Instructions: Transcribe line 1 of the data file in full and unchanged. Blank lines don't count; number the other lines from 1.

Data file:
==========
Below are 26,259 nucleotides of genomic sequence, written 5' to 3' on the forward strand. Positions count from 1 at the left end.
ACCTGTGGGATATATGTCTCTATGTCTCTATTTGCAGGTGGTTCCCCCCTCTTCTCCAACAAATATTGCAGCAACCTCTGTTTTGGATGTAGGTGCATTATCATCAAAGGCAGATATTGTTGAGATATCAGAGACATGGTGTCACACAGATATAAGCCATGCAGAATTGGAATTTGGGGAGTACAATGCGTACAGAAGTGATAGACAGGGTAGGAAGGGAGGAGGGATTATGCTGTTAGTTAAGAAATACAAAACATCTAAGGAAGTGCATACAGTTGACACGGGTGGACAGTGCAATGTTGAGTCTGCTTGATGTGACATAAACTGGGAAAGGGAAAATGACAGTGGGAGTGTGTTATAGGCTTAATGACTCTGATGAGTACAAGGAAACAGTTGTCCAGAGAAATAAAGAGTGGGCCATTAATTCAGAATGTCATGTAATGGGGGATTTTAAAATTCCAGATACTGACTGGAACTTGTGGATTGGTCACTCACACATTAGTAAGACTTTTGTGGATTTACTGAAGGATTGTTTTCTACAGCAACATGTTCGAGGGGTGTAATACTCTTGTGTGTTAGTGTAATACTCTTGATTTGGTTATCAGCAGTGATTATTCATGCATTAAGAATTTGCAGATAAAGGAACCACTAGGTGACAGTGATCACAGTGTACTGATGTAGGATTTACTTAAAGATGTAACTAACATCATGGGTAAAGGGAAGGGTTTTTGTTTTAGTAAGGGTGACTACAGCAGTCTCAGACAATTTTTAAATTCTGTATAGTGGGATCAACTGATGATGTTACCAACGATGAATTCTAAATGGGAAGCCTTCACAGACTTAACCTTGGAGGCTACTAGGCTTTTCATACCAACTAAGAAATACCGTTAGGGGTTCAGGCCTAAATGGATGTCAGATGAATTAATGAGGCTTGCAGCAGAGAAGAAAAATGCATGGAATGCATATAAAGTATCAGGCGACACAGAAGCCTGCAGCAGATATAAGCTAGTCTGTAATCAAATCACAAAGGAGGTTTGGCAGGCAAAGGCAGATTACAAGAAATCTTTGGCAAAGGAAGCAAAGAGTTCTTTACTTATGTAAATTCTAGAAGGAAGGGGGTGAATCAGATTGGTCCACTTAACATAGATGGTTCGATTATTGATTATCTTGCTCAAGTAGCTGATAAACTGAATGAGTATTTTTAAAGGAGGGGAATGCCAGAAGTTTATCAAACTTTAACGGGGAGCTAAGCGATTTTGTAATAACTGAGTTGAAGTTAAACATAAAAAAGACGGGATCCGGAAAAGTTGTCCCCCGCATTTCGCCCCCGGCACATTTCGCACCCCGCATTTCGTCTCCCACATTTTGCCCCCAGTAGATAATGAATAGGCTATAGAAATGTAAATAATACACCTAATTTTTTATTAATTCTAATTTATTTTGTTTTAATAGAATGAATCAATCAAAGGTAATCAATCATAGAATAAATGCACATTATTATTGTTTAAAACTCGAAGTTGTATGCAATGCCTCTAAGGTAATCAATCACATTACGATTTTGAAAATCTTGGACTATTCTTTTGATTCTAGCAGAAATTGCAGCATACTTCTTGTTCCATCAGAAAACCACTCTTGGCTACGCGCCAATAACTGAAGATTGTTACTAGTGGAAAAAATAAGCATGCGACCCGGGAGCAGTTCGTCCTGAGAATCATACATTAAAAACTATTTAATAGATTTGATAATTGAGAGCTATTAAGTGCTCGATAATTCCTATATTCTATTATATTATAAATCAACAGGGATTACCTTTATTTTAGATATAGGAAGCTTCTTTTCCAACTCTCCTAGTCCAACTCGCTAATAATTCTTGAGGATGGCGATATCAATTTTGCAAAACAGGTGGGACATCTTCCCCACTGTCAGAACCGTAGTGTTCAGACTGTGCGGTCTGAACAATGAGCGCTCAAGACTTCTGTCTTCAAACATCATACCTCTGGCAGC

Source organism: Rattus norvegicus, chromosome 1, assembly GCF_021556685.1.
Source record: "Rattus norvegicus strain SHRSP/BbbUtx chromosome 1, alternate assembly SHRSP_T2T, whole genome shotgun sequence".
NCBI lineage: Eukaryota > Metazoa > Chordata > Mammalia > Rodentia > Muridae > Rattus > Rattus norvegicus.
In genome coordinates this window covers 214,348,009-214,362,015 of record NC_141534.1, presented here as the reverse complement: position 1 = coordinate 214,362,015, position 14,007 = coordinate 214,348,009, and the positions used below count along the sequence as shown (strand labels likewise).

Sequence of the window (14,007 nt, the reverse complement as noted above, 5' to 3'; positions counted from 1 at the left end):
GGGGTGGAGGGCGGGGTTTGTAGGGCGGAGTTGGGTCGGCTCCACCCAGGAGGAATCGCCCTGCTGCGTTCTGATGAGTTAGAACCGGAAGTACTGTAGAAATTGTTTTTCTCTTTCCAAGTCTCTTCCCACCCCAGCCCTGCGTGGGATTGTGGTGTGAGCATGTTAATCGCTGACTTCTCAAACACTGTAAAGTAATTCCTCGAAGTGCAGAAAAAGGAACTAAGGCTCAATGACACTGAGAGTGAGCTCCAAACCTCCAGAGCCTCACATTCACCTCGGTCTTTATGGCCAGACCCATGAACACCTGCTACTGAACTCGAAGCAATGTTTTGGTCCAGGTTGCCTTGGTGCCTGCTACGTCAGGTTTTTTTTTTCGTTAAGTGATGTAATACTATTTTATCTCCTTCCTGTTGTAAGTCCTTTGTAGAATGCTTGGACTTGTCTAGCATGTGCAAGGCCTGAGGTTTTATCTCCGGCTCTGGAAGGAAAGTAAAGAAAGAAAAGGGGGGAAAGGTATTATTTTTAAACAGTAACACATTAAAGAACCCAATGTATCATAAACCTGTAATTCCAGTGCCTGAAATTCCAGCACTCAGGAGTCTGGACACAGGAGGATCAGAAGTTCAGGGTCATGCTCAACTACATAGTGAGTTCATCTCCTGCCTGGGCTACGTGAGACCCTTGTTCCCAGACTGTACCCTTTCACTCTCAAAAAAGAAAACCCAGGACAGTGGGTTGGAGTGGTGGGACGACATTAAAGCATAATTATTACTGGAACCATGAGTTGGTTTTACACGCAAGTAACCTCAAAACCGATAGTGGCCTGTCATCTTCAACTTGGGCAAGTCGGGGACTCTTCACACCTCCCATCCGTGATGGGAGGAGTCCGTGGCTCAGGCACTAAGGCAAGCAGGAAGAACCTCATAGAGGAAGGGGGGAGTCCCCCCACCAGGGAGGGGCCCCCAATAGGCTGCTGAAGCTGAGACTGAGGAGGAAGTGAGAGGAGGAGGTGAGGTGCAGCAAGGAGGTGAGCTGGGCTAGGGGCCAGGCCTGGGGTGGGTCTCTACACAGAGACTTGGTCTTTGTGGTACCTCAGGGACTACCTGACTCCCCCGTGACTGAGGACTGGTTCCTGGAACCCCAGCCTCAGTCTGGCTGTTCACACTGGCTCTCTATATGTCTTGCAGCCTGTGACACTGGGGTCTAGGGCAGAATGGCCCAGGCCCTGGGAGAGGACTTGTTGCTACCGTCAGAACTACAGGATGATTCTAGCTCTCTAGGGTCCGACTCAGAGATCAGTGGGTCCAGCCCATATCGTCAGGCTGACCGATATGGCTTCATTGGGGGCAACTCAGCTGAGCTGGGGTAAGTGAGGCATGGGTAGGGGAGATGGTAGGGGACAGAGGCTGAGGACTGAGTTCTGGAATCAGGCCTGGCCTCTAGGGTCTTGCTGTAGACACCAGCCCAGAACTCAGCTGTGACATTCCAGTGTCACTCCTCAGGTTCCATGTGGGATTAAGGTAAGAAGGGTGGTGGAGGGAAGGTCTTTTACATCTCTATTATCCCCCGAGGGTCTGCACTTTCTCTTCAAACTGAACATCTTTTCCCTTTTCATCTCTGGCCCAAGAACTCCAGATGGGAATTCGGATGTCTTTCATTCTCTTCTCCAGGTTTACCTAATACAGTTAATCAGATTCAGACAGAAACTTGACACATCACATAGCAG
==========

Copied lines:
Below are 26,259 nucleotides of genomic sequence, written 5' to 3' on the forward strand. Positions count from 1 at the left end.